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Brentford: Bees team up with Heart Valve Voice to tackle heart valve disease

8 December 2016

Heart Valve Voice has joined forces with Brentford to raise awareness of heart valve disease by offering free heart check-ups at its Championship home game against Burton Albion.

Fans will have the opportunity to get their heart health checked at Griffin Park before the 3pm kick-off. The check-up event is one of three taking place across the UK as part of the charity’s National Football #TackleValveDisease campaign.

❤️ Get your heart health checked for free at Griffin Park this Saturday with @HeartValveVoice 👉

— Brentford FC (@BrentfordFC) December 7, 2016
This important initiative follows the launch of the charity’s 2020 Vision Report, entitled ‘Towards a Heart Healthy Future: a 2020 Vision for Heart Valve Disease’ at a parliamentary event earlier this month. The report sets out recommendations to improve the diagnosis, treatment and care of heart valve disease.

“We are delighted to be supporting Heart Valve Voice with their launch of the Tackle Valve Disease Programme to raise awareness of this underdiagnosed condition amongst the football community,” commented Cliff Crown, Chairman of Brentford Football Club.

“We hope our fans and members of the local community will take the opportunity to come to the ground to have their hearts checked and learn more about the signs and symptoms of heart valve disease.” 

Heart valve disease is a common, but treatable, heart condition where the heart valves no longer work properly. When the valves are diseased it can rapidly affect the pumping action of blood around the body. However, many patients do not suffer severe or visible symptoms, or put their symptoms (breathlessness, fatigue and chest pains) down to the natural ageing process, making diagnosis difficult. Approximately 1.5 million people over the age of 65 are currently affected by the condition, and this figure is expected to rise to 3.3 million by 2056, representing a 122 per cent increase.

“Heart valve disease affects a high proportion of the UK population, yet it’s worrying that there are such low levels of awareness of the condition and its signs and symptoms across the country,” commented Matt Stride, Consultant in Sport and Exercise Medicine and Brentford Football Club Doctor.

“I would encourage anyone concerned about symptoms such as breathlessness, feeling tired and chest pains, to have your heart listened to at our Tackle Valve Disease check-up event.”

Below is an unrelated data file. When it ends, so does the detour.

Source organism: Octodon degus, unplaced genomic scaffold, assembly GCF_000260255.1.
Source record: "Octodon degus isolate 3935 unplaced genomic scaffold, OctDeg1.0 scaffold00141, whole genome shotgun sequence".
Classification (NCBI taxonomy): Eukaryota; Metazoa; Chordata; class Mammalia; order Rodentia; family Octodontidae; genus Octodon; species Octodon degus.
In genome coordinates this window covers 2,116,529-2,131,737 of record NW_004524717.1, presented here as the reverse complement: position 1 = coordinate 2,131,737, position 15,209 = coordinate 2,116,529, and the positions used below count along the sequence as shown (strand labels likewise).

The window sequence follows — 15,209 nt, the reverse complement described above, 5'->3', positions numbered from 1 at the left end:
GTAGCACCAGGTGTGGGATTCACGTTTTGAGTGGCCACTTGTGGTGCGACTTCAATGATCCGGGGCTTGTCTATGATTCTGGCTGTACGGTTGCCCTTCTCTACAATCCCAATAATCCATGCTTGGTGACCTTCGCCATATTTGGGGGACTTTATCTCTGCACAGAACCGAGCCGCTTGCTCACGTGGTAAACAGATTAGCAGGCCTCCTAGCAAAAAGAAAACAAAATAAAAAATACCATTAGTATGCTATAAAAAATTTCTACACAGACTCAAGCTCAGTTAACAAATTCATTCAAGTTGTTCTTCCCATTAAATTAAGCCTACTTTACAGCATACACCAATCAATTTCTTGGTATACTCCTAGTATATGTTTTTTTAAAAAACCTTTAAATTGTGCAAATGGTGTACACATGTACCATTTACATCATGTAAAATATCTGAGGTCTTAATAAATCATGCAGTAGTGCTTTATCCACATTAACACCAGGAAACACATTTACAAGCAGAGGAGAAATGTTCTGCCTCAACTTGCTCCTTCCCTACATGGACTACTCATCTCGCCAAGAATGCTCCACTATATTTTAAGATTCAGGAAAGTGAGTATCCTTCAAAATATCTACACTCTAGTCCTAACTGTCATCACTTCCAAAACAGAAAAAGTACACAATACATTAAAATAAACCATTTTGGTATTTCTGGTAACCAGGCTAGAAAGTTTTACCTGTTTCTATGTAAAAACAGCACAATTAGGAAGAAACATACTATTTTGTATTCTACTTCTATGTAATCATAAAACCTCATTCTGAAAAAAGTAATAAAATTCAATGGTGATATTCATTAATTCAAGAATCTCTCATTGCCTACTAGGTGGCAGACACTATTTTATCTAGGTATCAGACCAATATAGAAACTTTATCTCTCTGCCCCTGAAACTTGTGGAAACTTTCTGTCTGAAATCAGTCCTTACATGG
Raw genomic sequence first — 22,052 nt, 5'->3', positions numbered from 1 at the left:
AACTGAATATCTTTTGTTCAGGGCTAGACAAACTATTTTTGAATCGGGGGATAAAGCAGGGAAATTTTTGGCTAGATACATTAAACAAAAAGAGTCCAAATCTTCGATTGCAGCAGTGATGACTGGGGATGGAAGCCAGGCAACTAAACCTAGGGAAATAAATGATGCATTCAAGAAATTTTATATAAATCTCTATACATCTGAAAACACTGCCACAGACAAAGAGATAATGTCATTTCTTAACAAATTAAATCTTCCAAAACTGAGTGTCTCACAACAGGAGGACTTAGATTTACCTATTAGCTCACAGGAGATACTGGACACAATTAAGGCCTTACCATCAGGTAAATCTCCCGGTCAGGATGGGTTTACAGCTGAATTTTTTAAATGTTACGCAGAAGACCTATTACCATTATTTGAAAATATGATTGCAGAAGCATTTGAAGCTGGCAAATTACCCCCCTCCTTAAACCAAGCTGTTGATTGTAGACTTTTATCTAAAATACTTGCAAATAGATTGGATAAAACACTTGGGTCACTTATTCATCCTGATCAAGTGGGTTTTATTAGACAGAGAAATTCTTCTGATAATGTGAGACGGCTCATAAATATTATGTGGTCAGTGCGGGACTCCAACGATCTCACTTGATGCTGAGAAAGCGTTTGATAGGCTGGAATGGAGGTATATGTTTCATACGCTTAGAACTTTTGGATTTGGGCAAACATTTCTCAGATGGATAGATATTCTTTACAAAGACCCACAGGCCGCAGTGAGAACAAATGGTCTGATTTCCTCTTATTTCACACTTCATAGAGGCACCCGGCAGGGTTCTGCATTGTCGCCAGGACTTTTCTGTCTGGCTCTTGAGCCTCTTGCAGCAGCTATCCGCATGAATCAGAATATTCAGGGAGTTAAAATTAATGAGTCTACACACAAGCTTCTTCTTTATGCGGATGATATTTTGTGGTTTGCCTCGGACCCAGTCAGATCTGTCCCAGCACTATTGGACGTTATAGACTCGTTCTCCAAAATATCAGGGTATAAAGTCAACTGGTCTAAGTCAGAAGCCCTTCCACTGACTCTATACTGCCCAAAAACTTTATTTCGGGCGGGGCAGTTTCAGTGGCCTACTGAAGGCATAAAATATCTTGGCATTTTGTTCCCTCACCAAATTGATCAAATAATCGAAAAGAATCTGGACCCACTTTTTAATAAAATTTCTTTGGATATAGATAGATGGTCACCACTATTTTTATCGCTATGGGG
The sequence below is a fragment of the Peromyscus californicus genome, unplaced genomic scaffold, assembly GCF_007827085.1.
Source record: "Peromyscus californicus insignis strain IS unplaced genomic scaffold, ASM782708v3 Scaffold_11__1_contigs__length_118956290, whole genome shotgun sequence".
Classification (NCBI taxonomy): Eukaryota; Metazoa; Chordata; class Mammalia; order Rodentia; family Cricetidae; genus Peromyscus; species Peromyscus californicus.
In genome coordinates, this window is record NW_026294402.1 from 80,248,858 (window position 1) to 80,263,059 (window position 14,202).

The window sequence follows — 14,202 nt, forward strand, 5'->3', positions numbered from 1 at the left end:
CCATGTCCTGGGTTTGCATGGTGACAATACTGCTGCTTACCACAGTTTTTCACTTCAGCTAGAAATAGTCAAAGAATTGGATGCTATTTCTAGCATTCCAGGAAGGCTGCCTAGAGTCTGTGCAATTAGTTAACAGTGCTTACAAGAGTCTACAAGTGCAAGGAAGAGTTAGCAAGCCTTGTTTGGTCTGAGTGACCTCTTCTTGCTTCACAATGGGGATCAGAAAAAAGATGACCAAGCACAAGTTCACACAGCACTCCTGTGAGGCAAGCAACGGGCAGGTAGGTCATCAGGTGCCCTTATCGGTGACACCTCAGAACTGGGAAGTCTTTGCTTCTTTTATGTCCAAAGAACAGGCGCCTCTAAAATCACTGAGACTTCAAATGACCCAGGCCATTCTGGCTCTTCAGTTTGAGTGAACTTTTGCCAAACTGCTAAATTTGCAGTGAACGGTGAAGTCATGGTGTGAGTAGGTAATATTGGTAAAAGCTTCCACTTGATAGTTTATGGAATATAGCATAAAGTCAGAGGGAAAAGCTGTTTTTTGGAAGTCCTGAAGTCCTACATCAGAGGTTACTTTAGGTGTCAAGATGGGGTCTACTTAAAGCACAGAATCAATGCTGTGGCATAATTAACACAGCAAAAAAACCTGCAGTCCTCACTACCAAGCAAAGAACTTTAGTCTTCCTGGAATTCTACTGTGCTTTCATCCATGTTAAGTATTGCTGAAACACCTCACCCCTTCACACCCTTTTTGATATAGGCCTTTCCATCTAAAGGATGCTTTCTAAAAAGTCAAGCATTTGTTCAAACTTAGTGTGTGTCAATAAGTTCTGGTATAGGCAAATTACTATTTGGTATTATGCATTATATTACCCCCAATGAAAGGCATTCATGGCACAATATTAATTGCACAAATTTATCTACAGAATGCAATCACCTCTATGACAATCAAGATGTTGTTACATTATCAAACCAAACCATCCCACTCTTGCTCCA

Heart specialists will conduct check-ups by listening to people’s hearts with a stethoscope. A simple stethoscope check can detect a characteristic heart ‘murmur’, which can be the first indication of a problem with the heart valves. If a murmur is detected a follow up echocardiogram test is usually recommended to confirm the diagnosis. It is important to diagnose early as, if severe aortic stenosis (a type of valve disease) is left untreated, half of those patients will die within two years of developing symptoms.  

“Stethoscope examination is an effective way of detecting heart murmurs that may be associated with heart valve disease. By providing fans and their families with the opportunity to have their hearts listened to, we hope to raise awareness of the importance of a simple stethoscope check to highlight the possibility of heart valve disease; the more we listen the more we detect and therefore the more we potentially save lives,” said Dr Yassir Javaid, GP Northampton and PULSE’s past ‘GP of the Year’.

“I would encourage anyone concerned about symptoms of heart valve disease to get their heart checked out.”

Awareness of heart valve disease is worryingly low. A recent survey of over 60s, conducted by the charity, revealed that 94 per cent of people do not know what the most common form of the disease, aortic stenosis, is. In addition, almost three quarters of people say their doctor rarely or never checks their heart with a stethoscope, despite this being one of the first steps to detect heart valve disease.  

Wil Woan, CEO of Heart Valve Voice, said: “We aim to improve the diagnosis, treatment and management of heart valve disease by raising awareness of its severity and the need for timely detection, and sport provides a great platform to engage with and educate people. By tackling valve disease head on and taking action, we can really make a difference to people’s lives. The more we listen, the more lives we save.”

Check-ups will be taking place outside the stadium from 1.30pm time on Saturday 10 December. If you would like to come along for an over 55s heart valve check-up at Brentford, please contact to be booked in, or speak with one of our volunteers on the day.

Please also show your support for those with heart valve disease by giving your voice on the Heart Valve Voice website.

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